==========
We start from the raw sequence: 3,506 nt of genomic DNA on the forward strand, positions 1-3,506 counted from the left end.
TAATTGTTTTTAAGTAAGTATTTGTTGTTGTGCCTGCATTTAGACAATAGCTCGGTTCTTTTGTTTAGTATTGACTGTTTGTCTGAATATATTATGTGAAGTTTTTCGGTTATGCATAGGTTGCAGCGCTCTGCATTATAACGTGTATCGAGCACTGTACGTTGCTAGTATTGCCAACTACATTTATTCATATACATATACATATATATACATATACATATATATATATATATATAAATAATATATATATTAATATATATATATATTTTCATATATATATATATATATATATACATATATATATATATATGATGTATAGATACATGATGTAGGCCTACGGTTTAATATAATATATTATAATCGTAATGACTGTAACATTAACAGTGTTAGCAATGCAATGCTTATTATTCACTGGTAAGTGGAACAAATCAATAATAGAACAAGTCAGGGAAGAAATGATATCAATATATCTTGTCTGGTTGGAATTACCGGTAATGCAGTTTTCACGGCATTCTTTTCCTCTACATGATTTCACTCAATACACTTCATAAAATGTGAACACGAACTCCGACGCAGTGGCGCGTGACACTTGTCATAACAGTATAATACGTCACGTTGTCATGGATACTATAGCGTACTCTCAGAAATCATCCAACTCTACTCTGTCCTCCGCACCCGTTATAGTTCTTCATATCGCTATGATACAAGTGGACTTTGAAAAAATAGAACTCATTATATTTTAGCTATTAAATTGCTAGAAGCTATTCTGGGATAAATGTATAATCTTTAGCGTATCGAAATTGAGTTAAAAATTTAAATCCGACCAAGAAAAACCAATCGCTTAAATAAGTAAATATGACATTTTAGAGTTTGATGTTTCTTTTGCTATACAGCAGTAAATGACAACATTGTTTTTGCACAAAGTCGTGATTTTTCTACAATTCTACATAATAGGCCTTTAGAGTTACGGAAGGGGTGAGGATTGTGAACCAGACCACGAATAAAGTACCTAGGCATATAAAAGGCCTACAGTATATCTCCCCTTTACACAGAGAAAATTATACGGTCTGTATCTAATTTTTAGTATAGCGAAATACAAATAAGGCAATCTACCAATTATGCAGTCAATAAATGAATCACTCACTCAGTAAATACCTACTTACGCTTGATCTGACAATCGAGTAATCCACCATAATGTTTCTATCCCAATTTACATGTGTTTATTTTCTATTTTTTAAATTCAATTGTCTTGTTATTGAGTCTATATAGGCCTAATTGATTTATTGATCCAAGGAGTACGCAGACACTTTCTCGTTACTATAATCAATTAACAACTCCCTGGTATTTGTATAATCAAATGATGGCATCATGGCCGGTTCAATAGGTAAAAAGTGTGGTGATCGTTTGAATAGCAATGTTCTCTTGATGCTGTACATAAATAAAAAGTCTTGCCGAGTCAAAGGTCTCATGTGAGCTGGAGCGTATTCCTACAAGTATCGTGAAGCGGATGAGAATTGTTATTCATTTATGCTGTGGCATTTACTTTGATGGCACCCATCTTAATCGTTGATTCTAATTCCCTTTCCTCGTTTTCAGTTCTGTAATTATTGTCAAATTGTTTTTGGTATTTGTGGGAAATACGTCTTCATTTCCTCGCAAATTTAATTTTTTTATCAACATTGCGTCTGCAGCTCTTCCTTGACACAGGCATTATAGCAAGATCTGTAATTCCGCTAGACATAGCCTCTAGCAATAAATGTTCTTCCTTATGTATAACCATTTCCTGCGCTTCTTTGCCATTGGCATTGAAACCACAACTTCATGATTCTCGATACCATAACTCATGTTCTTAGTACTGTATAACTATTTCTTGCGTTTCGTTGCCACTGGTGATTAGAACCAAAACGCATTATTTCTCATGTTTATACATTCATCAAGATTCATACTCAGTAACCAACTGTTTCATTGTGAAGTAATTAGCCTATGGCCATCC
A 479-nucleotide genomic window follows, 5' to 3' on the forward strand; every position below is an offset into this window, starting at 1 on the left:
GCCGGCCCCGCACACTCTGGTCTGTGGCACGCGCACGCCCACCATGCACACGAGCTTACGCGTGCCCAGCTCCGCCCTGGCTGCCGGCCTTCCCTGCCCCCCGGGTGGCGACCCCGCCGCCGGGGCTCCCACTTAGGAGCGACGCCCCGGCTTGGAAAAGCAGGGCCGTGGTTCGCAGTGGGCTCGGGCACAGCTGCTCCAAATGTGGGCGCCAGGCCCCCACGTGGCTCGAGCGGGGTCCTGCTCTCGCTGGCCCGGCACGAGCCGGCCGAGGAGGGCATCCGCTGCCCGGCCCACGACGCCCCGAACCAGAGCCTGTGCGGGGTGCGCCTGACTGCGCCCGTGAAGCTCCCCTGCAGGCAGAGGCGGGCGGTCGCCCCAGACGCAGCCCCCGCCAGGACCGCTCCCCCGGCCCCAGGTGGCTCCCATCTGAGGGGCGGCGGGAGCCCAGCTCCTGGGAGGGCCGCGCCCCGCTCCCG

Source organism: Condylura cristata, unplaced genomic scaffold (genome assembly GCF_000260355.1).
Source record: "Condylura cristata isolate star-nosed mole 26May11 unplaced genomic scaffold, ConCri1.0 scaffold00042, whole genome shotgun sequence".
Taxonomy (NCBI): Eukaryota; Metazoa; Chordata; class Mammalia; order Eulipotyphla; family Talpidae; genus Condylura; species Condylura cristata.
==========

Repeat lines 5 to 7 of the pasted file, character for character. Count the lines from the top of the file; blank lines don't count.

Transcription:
Source organism: Condylura cristata, unplaced genomic scaffold (genome assembly GCF_000260355.1).
Source record: "Condylura cristata isolate star-nosed mole 26May11 unplaced genomic scaffold, ConCri1.0 scaffold00042, whole genome shotgun sequence".
Taxonomy (NCBI): Eukaryota; Metazoa; Chordata; class Mammalia; order Eulipotyphla; family Talpidae; genus Condylura; species Condylura cristata.